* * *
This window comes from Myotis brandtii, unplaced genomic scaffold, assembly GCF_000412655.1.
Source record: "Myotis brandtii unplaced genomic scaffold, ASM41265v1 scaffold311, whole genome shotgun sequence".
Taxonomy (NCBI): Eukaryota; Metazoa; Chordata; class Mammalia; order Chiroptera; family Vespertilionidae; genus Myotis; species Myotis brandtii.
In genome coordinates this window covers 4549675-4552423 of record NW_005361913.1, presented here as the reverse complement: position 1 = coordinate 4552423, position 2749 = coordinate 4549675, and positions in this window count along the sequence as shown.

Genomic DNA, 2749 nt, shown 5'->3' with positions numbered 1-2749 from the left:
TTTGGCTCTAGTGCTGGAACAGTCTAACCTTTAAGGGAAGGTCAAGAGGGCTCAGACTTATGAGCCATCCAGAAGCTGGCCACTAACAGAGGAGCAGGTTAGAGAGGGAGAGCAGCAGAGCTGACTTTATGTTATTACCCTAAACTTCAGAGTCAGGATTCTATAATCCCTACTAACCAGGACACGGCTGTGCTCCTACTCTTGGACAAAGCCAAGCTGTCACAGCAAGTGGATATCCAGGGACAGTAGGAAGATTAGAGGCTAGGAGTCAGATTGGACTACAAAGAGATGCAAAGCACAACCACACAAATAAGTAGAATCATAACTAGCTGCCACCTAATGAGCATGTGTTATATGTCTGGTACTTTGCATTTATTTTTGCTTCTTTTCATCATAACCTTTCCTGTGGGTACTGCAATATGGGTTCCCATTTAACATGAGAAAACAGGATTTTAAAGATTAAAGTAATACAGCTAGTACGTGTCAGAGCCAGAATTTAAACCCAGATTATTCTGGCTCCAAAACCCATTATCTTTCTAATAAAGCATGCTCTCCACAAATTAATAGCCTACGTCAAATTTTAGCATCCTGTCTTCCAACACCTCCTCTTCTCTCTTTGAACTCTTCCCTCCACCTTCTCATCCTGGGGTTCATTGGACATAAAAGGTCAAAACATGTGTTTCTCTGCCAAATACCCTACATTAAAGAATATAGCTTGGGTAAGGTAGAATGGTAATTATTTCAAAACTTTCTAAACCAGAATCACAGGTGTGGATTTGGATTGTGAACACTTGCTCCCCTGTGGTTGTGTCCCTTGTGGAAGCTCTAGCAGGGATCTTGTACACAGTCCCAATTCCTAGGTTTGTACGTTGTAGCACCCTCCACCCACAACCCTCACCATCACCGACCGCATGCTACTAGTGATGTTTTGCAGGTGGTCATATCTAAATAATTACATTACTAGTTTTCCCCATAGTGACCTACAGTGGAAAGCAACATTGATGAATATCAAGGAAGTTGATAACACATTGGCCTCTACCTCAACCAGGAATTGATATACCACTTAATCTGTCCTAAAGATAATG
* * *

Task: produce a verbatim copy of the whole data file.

This window comes from Myotis brandtii, unplaced genomic scaffold, assembly GCF_000412655.1.
Source record: "Myotis brandtii unplaced genomic scaffold, ASM41265v1 scaffold311, whole genome shotgun sequence".
Taxonomy (NCBI): Eukaryota; Metazoa; Chordata; class Mammalia; order Chiroptera; family Vespertilionidae; genus Myotis; species Myotis brandtii.
In genome coordinates this window covers 4549675-4552423 of record NW_005361913.1, presented here as the reverse complement: position 1 = coordinate 4552423, position 2749 = coordinate 4549675, and positions in this window count along the sequence as shown.

Genomic DNA, 2749 nt, shown 5'->3' with positions numbered 1-2749 from the left:
TTTGGCTCTAGTGCTGGAACAGTCTAACCTTTAAGGGAAGGTCAAGAGGGCTCAGACTTATGAGCCATCCAGAAGCTGGCCACTAACAGAGGAGCAGGTTAGAGAGGGAGAGCAGCAGAGCTGACTTTATGTTATTACCCTAAACTTCAGAGTCAGGATTCTATAATCCCTACTAACCAGGACACGGCTGTGCTCCTACTCTTGGACAAAGCCAAGCTGTCACAGCAAGTGGATATCCAGGGACAGTAGGAAGATTAGAGGCTAGGAGTCAGATTGGACTACAAAGAGATGCAAAGCACAACCACACAAATAAGTAGAATCATAACTAGCTGCCACCTAATGAGCATGTGTTATATGTCTGGTACTTTGCATTTATTTTTGCTTCTTTTCATCATAACCTTTCCTGTGGGTACTGCAATATGGGTTCCCATTTAACATGAGAAAACAGGATTTTAAAGATTAAAGTAATACAGCTAGTACGTGTCAGAGCCAGAATTTAAACCCAGATTATTCTGGCTCCAAAACCCATTATCTTTCTAATAAAGCATGCTCTCCACAAATTAATAGCCTACGTCAAATTTTAGCATCCTGTCTTCCAACACCTCCTCTTCTCTCTTTGAACTCTTCCCTCCACCTTCTCATCCTGGGGTTCATTGGACATAAAAGGTCAAAACATGTGTTTCTCTGCCAAATACCCTACATTAAAGAATATAGCTTGGGTAAGGTAGAATGGTAATTATTTCAAAACTTTCTAAACCAGAATCACAGGTGTGGATTTGGATTGTGAACACTTGCTCCCCTGTGGTTGTGTCCCTTGTGGAAGCTCTAGCAGGGATCTTGTACACAGTCCCAATTCCTAGGTTTGTACGTTGTAGCACCCTCCACCCACAACCCTCACCATCACCGACCGCATGCTACTAGTGATGTTTTGCAGGTGGTCATATCTAAATAATTACATTACTAGTTTTCCCCATAGTGACCTACAGTGGAAAGCAACATTGATGAATATCAAGGAAGTTGATAACACATTGGCCTCTACCTCAACCAGGAATTGATATACCACTTAATCTGTCCTAAAGATAATG